I barely had enough clothing to keep moving, and was gravely concerned for my well-being. BIG THANKS to Kelly and Katie for looking after me for a few miles.

Once I hit the last 10k downhill to the finish, my legs muscles carried me fast. My heart and lungs were fried, but my leg muscles take whatever I throw at them.

I ran a sloppy 2nd half of the race, and no doubt could have taken 15 minutes off my PR. I stayed horribly long at Dumont, the Long Lake stop was too long because the volunteer filled my 70oz bladder all the way up - my fault for not saying half-way. And half-way would have been faster, not to mention less weight. I only used 30 of those ounces the entire rest of the race! So I carried 40oz of dead weight for 13.6 miles! My brain was frozen! So that all adds up to a lot of lost speed. I finished in ~11:26 and my PR was 11:23:24.
That means next year 11:10 is mandatory.

I love this race for the family atmosphere. So many of us know others. It has a real local home feeling that I really feel a part of. People who run Run Rabbit really like to run for the sake of running.

It's amazing my poor battered body responded so well, so close after my other race. I'm now attempting to repeat the fast recovery so that I can hit the trails at the Aspen Golden Leaf half marathon a week later. Hell - it's just a half-, right? The problem is, a PR means running it under 2 hours, which for me is ridiculous. So that's my plan - ridiculous.

Wednesday, September 14, 2011

Hell Froze Over

I won a race.
Naw, I'm not making this up.
Yes, it was a tiny event with no real competition.
I mean there were other ultra-runners there, but most of the people involved weren't even actual athletes. Some were soldiers recovering from grave injuries. Others were elderly parents of soldiers, lost or living.
It was the American Heroes Run in Longmont, CO. It's a fun, low-key event. There's only as much competition as you decide to have. There were only a couple other ultra-runner guys and a few ultra-runner women. The other ultra participants were not experienced as racers. The main theme was to commemorate the events of 9/11/2011, and all those who died that day and the decade since.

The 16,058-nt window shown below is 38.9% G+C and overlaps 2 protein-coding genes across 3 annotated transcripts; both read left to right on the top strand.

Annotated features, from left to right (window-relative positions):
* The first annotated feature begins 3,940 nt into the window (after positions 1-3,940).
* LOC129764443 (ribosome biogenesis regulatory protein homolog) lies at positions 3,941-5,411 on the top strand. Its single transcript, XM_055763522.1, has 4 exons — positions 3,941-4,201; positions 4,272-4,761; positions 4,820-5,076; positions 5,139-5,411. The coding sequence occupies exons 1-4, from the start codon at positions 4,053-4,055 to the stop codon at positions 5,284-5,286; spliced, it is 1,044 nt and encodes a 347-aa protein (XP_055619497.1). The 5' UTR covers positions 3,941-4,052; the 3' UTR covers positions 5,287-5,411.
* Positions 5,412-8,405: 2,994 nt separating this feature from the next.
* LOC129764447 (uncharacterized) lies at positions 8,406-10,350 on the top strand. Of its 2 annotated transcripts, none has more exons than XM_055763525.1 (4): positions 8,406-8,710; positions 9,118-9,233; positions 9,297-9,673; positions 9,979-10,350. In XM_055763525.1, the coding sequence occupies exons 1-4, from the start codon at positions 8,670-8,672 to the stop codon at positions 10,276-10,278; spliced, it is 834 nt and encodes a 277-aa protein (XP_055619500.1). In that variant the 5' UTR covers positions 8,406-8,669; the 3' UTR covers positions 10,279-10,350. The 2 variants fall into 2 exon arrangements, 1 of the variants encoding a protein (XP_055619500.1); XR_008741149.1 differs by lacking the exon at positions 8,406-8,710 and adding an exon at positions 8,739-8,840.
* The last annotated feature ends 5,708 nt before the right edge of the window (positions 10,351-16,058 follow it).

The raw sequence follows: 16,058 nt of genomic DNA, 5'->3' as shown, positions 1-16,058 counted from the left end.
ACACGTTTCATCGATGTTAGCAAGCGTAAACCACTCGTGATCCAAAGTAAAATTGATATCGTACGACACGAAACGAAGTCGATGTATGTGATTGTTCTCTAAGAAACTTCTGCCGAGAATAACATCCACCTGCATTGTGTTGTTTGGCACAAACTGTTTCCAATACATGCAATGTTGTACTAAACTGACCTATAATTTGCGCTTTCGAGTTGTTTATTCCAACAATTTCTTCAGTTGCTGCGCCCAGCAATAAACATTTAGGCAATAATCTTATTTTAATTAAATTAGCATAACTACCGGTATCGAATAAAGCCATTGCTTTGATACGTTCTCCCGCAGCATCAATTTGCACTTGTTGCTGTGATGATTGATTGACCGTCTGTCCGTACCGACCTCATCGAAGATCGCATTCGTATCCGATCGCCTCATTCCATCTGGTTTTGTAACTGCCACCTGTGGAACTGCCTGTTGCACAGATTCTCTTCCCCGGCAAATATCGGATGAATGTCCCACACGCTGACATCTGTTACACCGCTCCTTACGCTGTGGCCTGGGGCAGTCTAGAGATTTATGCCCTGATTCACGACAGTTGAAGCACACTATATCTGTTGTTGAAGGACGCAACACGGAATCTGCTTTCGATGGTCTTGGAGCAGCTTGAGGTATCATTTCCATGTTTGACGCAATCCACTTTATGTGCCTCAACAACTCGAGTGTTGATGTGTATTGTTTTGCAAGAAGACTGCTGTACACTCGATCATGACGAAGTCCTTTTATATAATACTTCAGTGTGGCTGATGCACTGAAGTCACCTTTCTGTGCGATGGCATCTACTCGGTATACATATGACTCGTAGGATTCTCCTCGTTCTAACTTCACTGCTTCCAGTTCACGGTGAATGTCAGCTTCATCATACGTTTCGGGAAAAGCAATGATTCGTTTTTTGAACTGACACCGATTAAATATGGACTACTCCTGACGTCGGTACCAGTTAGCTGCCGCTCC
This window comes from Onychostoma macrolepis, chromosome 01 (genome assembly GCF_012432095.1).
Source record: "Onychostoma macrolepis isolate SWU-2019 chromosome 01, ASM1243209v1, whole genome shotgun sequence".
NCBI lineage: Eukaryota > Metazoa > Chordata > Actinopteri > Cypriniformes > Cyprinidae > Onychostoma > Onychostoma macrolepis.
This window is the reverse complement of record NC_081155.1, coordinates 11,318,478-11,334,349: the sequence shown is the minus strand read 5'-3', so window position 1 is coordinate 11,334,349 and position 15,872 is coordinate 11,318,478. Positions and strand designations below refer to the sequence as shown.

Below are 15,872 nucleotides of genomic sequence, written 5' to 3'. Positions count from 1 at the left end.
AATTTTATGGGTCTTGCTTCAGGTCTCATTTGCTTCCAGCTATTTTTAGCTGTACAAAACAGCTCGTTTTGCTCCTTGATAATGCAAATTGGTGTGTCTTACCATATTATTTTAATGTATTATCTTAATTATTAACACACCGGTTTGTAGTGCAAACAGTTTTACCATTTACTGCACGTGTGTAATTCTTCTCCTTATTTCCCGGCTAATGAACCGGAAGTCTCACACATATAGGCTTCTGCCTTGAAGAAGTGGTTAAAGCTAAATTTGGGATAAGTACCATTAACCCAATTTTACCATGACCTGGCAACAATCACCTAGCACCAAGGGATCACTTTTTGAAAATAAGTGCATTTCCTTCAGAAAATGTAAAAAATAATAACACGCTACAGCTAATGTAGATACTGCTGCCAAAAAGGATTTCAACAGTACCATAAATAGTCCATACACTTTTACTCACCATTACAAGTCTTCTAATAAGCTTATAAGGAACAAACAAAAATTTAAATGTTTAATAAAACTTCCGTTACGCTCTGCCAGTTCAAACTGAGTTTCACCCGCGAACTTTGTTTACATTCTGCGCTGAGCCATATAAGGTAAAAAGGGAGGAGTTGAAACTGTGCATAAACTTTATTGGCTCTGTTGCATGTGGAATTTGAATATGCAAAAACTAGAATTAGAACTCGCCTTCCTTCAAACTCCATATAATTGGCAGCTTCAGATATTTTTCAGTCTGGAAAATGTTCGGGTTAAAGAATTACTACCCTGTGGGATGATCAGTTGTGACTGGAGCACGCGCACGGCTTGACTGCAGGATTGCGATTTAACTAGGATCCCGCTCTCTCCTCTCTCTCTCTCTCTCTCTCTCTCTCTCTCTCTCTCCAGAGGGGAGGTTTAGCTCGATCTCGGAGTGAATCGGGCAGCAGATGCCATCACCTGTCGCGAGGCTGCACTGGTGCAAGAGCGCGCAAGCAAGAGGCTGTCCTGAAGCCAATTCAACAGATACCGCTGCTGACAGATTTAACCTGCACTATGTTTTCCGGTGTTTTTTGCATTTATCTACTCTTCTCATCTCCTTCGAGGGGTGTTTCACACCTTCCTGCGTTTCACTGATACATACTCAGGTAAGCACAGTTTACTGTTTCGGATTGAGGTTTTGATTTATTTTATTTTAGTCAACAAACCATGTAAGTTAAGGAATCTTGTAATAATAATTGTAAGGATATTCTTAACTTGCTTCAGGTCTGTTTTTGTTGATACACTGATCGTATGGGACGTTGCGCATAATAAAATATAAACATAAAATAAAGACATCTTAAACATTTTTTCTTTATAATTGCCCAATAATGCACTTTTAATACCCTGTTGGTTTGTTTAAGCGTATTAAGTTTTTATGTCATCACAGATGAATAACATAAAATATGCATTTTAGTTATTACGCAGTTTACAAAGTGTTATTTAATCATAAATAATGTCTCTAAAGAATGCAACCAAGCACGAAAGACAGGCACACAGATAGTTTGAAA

We ran for 9 hours and 11 minutes.
It began at 8:46AM, the same time the first plane hit the first tower.

The weather was clear and beautiful.
An Honor Guard was there in full uniform.
David Clarke and Emily Booth from Lifetime Fitness put the event on. There was a half-marathon, marathon, and ultra. There were also some team events.
As far as running, I was hoping to get a PR for 50 miles. I ended up not getting 50 miles within the time limit, but I kept going until I had done 50 miles. My new 50 distance record is 9:13.

The sky was almost entirely clear. Many stopped to take long breaks from the scorching sun. The temps were fine, but that relentless sun will microwave your noggin if you stay out too long. I just kept my cap wet and my sun-flap wrapped around my head.

Nobody was even paying attention to who was leading for most of the race. The other couple of guys were younger and faster than me, but I was the only one with a clear goal. My goal had nothing to do with other runners.
With less than three hours left in the race, Jeremy Ebel and I found out I had barely more than a 2 mile lead. He suddenly stopped horsing around and started running.
I had honestly lost interest in my 50-mile PR, and was interested in coasting through the rest of the time with more and more walking each lap. But Jeremy was trying to take this old, fat man's one-and-only win away, so I decided to give it a good go. He gained on me so fast I knew there was nothing I could do, but I couldn't resist making him earn it. Jeremy seemed to chew up nearly half a mile of my lead and then he was only barely gaining on me. And then he wasn't gaining on me. And then he just ran out of time.
By then, my 50-mile PR was back in sight again, so I kept pushing and made it.
I'm sure glad Jeremy was there to keep me honest.
Unfortunately, I was planning on taking it easy because my next race, 6 days after, is Steamboat 50. I hurt, and Steamboat is going to be "interesting". But it always is.